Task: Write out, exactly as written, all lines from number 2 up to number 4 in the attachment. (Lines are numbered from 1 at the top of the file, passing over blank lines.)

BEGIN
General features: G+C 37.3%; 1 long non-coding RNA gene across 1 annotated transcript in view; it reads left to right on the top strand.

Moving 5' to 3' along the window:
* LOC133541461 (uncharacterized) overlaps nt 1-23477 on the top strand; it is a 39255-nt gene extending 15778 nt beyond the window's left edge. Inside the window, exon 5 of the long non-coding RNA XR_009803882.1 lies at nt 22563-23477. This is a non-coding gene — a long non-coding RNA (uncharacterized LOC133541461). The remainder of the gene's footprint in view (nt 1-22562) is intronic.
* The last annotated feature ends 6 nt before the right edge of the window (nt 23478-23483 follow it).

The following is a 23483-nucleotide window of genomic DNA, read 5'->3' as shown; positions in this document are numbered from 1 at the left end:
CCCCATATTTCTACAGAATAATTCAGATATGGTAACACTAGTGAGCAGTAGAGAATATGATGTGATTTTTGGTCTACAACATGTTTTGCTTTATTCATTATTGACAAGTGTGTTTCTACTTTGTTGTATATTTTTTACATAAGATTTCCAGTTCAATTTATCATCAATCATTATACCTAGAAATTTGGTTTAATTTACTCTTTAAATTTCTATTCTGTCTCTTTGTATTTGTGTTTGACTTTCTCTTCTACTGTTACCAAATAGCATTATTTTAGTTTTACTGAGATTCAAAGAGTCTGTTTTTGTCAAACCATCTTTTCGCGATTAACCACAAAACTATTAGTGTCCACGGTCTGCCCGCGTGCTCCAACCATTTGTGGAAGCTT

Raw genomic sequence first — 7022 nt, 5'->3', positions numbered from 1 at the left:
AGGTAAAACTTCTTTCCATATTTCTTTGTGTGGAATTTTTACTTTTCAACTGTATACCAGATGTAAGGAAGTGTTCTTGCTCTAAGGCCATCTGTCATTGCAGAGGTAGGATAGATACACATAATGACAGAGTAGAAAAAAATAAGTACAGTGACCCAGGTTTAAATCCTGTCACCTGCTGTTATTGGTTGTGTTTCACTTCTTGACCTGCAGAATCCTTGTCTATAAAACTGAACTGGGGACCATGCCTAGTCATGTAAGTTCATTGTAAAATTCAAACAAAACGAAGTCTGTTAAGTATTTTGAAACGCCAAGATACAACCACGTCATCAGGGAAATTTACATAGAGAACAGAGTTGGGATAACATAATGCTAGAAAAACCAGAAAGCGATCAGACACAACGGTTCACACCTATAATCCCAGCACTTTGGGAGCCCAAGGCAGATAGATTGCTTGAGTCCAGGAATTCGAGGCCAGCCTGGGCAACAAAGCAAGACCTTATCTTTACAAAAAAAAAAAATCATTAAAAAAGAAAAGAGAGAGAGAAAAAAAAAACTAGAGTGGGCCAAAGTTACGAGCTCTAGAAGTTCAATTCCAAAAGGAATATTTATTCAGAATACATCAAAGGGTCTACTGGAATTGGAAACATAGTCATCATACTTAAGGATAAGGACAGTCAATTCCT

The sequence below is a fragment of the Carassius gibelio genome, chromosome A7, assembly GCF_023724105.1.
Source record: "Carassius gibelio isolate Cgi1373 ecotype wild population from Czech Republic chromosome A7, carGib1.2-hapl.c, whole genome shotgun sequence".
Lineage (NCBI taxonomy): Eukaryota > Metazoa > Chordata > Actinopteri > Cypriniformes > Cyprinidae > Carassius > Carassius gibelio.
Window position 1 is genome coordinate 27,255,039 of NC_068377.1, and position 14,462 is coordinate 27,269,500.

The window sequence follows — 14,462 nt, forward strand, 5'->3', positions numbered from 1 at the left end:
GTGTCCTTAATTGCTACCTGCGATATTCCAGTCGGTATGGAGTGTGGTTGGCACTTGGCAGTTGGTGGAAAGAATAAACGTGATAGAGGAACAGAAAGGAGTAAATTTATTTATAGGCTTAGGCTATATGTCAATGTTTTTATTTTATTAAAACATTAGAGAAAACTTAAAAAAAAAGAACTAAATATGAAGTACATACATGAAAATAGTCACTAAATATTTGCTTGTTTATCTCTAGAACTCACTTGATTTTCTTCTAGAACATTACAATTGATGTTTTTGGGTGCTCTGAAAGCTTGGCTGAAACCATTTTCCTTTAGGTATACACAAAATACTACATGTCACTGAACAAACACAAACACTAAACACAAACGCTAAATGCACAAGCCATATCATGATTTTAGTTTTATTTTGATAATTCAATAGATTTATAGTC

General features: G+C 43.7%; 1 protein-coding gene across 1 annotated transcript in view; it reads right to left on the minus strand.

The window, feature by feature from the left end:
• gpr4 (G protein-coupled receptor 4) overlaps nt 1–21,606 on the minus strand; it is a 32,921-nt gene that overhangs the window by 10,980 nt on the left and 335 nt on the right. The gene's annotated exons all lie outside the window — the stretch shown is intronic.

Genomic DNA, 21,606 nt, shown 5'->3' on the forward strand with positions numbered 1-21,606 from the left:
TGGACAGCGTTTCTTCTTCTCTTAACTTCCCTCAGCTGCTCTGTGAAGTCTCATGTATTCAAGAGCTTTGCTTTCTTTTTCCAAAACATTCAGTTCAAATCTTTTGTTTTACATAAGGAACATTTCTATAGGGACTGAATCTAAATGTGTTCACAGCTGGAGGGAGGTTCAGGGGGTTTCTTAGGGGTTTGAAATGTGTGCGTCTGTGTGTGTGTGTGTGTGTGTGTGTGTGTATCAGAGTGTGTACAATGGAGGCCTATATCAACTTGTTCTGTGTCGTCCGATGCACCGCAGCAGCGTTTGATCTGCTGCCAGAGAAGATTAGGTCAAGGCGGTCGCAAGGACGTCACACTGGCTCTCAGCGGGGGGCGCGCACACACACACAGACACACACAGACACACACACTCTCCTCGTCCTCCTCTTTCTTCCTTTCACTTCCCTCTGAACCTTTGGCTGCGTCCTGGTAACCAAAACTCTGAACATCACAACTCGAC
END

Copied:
Moving 5' to 3' along the window:
* LOC133541461 (uncharacterized) overlaps nt 1-23477 on the top strand; it is a 39255-nt gene extending 15778 nt beyond the window's left edge. Inside the window, exon 5 of the long non-coding RNA XR_009803882.1 lies at nt 22563-23477. This is a non-coding gene — a long non-coding RNA (uncharacterized LOC133541461). The remainder of the gene's footprint in view (nt 1-22562) is intronic.
* The last annotated feature ends 6 nt before the right edge of the window (nt 23478-23483 follow it).